Evaluating the changes of sorption and diffusion behaviors of Illinois coal with various water-based fracturing fluid treatments

Qiming Huang, Shimin Liu, Gang Wang, Weimin Cheng

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61 Scopus citations


The water-based fracturing stimulation is commonly used for low permeability coalbed methane (CBM) reservoirs. The influence of various fracturing fluids on the gas sorption and diffusion behaviors were experimentally studied in the work. The Illinois basin coal was selected for the experimental measurements. We used slickwater, guar gel and viscoelastic surfactant (VES) fracturing fluids to treat the coal. The sorption and diffusion behaviors were measured and quantified by the volumetric sorption experiments. The microscope was employed for the coal sample surface observation to qualitatively characterize the coating and residue behavior of fracturing fluids. It was found that all types of fracturing fluids can significantly influence the gas sorption capacity of coal. Apart from the low concentration of polyacrylamide (0.1% and 0.3%) slickwater, all other fracking fluids damage the gas sorption capacity. For most fracturing fluids, the sorption capacity can be recovered closely back to its virgin coal condition with extensive water washing. For the coal samples treated by the VES fracturing fluid, both the Langmuir volume and Langmuir pressure were dramatically increased. The adverse effect of fracturing fluids on coal is apparent and all diffusion coefficients decrease with the treatment. Even with extensive washing, the diffusion coefficient cannot recover for slickwater and VES fluids. But guar gel fluid has the best diffusion recovery because of the easy removal of the guar gel. This study provides a preliminary data set for fracturing fluid selection for Illinois coal in terms of sorption and diffusion.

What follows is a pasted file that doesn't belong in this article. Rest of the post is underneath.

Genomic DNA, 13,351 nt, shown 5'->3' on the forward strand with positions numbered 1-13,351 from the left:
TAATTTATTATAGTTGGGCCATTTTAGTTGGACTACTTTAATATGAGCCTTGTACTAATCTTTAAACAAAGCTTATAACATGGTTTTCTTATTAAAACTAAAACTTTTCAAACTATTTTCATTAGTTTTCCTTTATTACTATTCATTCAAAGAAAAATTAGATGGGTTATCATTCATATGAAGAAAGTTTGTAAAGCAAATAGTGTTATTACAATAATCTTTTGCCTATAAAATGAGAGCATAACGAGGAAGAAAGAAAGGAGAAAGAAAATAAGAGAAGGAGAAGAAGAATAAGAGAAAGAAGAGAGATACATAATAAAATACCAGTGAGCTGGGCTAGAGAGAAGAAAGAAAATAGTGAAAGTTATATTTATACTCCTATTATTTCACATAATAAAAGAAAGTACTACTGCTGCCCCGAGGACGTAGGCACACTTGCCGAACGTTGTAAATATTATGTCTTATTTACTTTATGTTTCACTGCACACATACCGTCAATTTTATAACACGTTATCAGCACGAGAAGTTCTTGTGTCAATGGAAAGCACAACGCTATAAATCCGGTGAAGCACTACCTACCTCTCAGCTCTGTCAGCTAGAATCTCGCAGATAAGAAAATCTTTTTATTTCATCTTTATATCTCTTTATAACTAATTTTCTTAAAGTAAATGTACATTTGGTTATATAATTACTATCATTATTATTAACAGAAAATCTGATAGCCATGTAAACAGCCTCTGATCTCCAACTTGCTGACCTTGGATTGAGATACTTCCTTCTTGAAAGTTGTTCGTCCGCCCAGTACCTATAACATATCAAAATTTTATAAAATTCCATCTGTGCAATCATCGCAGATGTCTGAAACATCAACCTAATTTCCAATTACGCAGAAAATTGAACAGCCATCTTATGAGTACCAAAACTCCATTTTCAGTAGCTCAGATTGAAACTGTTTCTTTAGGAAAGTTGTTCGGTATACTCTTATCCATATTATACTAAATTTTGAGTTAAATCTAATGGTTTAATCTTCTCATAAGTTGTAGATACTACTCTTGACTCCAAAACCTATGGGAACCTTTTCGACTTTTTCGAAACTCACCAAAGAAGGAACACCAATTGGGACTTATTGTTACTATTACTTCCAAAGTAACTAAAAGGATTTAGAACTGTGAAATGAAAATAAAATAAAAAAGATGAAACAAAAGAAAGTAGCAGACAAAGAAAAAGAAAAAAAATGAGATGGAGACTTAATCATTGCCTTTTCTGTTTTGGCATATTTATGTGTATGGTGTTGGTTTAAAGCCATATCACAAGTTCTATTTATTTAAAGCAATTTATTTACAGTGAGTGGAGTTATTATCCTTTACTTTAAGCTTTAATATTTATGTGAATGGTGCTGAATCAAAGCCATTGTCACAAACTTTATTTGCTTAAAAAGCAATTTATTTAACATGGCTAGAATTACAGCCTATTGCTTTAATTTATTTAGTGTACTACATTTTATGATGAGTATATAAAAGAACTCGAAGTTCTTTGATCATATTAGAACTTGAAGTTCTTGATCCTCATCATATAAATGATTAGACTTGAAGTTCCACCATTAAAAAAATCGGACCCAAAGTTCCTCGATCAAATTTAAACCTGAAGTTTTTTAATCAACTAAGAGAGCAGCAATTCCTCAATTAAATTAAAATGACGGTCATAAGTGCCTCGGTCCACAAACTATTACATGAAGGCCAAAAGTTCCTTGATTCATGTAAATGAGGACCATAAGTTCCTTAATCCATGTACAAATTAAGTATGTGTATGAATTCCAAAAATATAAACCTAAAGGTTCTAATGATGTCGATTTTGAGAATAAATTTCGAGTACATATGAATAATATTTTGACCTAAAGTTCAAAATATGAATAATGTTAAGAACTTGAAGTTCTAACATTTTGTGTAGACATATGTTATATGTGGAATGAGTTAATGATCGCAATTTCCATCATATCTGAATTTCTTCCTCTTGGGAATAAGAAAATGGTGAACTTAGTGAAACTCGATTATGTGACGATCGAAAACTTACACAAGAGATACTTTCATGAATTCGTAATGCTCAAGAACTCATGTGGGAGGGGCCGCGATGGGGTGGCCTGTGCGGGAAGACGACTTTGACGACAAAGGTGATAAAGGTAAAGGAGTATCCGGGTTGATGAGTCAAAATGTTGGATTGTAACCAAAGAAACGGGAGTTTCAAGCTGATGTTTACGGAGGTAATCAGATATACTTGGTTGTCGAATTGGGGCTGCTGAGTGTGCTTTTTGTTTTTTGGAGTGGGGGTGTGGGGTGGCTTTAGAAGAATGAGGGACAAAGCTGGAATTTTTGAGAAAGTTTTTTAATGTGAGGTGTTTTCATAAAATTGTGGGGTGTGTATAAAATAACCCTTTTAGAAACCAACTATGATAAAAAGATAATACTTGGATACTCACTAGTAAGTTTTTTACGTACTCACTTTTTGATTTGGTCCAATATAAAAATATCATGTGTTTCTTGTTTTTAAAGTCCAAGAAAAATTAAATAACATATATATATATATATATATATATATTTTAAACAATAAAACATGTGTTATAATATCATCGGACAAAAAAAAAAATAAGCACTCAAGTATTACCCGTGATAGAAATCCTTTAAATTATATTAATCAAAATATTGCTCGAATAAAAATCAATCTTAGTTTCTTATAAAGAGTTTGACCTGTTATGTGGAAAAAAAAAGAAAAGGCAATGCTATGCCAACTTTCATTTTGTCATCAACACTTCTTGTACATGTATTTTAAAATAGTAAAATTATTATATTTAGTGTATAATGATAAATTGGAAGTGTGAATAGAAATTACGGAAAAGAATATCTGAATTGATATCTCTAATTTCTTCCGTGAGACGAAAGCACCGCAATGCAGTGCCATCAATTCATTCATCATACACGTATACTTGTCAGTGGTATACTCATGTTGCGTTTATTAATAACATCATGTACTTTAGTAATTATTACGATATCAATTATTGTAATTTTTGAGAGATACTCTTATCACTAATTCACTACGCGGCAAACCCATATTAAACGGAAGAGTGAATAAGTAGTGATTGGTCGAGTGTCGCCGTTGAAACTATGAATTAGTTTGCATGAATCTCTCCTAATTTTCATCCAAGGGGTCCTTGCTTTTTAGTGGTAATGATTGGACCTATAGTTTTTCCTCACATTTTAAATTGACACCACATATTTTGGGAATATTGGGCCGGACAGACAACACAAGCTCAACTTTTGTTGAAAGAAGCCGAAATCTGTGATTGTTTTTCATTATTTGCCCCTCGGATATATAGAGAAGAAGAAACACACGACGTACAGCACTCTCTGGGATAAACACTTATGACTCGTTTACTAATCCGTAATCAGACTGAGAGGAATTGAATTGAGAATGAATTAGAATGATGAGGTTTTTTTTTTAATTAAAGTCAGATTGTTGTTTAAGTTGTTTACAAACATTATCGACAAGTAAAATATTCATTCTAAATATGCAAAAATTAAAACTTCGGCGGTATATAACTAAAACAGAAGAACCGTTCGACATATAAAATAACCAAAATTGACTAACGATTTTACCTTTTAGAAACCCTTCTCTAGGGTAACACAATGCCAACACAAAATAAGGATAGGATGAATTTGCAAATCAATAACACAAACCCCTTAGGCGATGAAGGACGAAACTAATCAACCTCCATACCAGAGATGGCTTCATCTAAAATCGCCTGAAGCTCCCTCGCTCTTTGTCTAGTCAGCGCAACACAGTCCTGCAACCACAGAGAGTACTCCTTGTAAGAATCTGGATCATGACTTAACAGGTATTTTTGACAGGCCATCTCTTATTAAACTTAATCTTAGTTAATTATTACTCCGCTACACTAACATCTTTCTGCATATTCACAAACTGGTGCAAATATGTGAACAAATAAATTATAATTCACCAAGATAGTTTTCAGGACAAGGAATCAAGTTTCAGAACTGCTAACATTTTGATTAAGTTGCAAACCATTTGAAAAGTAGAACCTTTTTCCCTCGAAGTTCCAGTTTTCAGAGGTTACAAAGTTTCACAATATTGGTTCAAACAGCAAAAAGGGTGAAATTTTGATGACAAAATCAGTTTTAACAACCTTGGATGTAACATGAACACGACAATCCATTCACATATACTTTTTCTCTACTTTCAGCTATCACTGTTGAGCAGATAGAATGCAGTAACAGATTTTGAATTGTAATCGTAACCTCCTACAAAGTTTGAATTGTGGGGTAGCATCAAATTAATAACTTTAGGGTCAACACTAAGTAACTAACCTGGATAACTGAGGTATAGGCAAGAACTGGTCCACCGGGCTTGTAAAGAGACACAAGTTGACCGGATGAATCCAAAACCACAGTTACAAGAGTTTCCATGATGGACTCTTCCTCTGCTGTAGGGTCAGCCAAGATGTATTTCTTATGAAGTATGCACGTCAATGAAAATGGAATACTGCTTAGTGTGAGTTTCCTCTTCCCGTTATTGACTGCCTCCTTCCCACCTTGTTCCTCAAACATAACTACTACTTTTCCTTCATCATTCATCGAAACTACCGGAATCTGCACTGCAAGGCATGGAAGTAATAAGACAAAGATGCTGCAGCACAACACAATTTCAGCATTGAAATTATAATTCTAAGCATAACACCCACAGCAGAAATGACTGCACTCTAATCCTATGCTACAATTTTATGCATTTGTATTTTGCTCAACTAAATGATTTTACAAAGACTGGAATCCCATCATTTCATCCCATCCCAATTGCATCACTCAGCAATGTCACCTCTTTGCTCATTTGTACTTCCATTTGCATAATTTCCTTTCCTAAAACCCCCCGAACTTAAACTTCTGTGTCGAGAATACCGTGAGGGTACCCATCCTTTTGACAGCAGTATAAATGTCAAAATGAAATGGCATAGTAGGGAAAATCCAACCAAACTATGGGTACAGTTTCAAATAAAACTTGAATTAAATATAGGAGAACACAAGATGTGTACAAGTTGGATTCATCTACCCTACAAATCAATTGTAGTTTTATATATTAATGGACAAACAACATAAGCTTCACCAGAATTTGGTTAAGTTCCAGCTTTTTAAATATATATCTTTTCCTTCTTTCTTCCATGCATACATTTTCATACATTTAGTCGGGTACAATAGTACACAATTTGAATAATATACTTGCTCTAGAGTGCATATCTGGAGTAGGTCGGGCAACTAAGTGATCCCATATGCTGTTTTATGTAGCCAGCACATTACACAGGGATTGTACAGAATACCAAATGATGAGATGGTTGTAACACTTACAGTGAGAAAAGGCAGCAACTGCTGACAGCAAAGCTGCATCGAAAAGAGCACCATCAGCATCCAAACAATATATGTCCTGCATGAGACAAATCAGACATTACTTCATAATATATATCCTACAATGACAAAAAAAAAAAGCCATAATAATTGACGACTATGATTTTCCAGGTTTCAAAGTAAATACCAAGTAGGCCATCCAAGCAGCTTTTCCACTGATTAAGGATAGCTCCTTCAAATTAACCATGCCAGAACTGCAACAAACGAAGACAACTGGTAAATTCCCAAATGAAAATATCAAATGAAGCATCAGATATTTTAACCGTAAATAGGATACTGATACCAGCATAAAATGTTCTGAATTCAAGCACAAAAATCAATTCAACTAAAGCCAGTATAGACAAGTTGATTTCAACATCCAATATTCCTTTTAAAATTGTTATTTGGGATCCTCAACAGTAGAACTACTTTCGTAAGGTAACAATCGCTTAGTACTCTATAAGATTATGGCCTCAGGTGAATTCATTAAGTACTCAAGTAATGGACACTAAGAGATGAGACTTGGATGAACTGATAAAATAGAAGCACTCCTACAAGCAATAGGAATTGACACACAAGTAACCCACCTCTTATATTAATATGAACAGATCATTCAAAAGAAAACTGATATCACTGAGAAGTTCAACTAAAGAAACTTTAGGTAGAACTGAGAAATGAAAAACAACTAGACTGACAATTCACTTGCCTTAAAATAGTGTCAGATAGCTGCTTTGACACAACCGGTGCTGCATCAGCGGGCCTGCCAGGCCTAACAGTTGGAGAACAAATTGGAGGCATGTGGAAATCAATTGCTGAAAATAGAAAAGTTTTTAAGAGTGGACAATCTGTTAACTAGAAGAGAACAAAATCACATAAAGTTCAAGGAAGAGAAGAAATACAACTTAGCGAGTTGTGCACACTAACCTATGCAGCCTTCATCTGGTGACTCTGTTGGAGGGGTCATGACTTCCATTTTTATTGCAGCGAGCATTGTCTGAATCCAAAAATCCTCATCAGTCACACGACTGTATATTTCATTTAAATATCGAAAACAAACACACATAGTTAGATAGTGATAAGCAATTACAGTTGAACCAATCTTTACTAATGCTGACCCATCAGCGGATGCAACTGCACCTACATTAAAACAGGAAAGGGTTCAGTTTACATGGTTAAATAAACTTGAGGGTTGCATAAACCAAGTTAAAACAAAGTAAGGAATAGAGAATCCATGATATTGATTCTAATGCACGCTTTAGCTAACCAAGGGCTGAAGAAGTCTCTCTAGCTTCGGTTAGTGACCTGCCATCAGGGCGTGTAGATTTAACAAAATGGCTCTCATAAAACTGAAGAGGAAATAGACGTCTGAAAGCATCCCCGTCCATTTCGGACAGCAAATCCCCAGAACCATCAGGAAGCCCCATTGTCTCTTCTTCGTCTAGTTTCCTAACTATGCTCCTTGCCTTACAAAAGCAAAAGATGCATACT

Original languageEnglish (US)
Article number118884
StatePublished - Jan 1 2021

All Science Journal Classification (ASJC) codes

  • General Chemical Engineering
  • Fuel Technology
  • Energy Engineering and Power Technology
  • Organic Chemistry


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